Q: What do our friend’s political rants on Facebook and the undead have in common?
A: They both reveal our dependence on black and white & our dislike of gray.
First, since it’s so close to Halloween, let’s talk about zombies. We are in a time of zombie-mania. The only way to make them even more popular would be to make them out of bacon. But we love our zombies like we love watching a car wreck, a morbid fascination more than warm and fuzzy feelings.
We are fascinated by how uncomfortable the idea of a being that is neither alive nor dead makes us feel. As Derrida says, “The zombie is fascinating and also horrific. For a classic satisfying ending (to most horror movies), the troubled element has to be removed, perhaps by killing it. But zombies are already dead, while alive, so you can’t remove or kill a zombie, you have to resolve it. You have to resolve its undecidability. So the ending of a zombie movie involves a magic agent or superior power that will have to “decide” the zombie, returning it to one side of the opposition or the to the other. It has to become a proper corpse or a true living being.”
Derrida’s point, which I think is insightful, is that the most horrifying thing about zombies is that it is so undecided. We don’t care if it ends up becoming a dead corpse or a live body, just so long as it becomes one or the other.
I think this same principle is operates in politics. The country seems to be fascinated by “the undecided voter.” As the article says, “Why can’t they make up their minds already,” geez, you’re making us uncomfortable. But have no fear, Slate has “revealed” them to you, so rest assured, they aren’t as undecided as first appears. I am an undecided voter. And I am not sure I am going to be deciding by next week. I might just not vote this round since a vote would be to “resolve” it, but I am anything but resolved about my stance on politics. As I have talked to people it’s apparent that my indecisiveness is more uncomfortable to them than if I chose the “wrong” side. Again, they don’t care if I end up becoming a democrat or a republican (or even 3rd party), just so long as I become one or the other (or the other).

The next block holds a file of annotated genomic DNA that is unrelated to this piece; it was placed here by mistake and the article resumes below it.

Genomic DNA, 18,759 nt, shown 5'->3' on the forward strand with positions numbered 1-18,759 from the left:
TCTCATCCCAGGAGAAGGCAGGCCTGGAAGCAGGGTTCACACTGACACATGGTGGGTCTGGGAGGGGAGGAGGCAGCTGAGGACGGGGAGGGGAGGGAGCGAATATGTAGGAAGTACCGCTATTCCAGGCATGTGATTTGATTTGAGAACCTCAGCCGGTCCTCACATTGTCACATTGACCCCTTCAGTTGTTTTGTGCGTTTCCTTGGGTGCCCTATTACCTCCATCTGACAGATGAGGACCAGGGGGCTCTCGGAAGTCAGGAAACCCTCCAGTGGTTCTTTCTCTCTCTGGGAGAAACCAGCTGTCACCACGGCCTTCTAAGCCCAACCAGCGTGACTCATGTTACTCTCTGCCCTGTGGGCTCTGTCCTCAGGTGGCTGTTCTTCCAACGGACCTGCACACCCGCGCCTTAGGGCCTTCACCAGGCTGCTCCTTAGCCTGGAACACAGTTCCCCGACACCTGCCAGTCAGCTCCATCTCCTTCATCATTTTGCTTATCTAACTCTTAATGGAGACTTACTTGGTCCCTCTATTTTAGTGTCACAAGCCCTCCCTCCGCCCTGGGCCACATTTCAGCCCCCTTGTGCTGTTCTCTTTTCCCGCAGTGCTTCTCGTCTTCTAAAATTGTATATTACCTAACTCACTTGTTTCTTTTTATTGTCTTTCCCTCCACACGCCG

In a frenzy of black-and-white statements about each candidate, I would like to throw in my word of choice: “perhaps.” This is a word that makes many of us uncomfortable because it is, by definition, undecided. In the midst of millions of people who have no background or education in government so quickly announcing dogmatically how good or bad for America a candidate will be, I simply say “perhaps.” And as I increasingly use this word in conversation I have found that we cling to clear-cut categories of either/or like my 2 year old clings to her blanky.
Will ObamaCare help us in the long-run? Perhaps.
Will ObamaCare destroy us in the long-run? Perhaps.
Is Romney really just out to support the rich? Perhaps.
Is Romney a really nice guy who wants what is best for everyone? Perhaps.
Would a Liberterian President make a difference? Perhaps.
Would that difference be good for our country or bad? Perhaps.
If we could stomach the discomfort for just long enough we might find that we do not know what we think we know and that we are all zombies in our own way; that this world is not nearly as decided as we think it is. And if we can see that, then, perhaps, the world would no longer be a chaotic place we need to control and label for our own comfort but a place of infinite possibilities, where “for God, all things are possible.”
And as it relates to politics, I think we could all stand to be a little more undecided.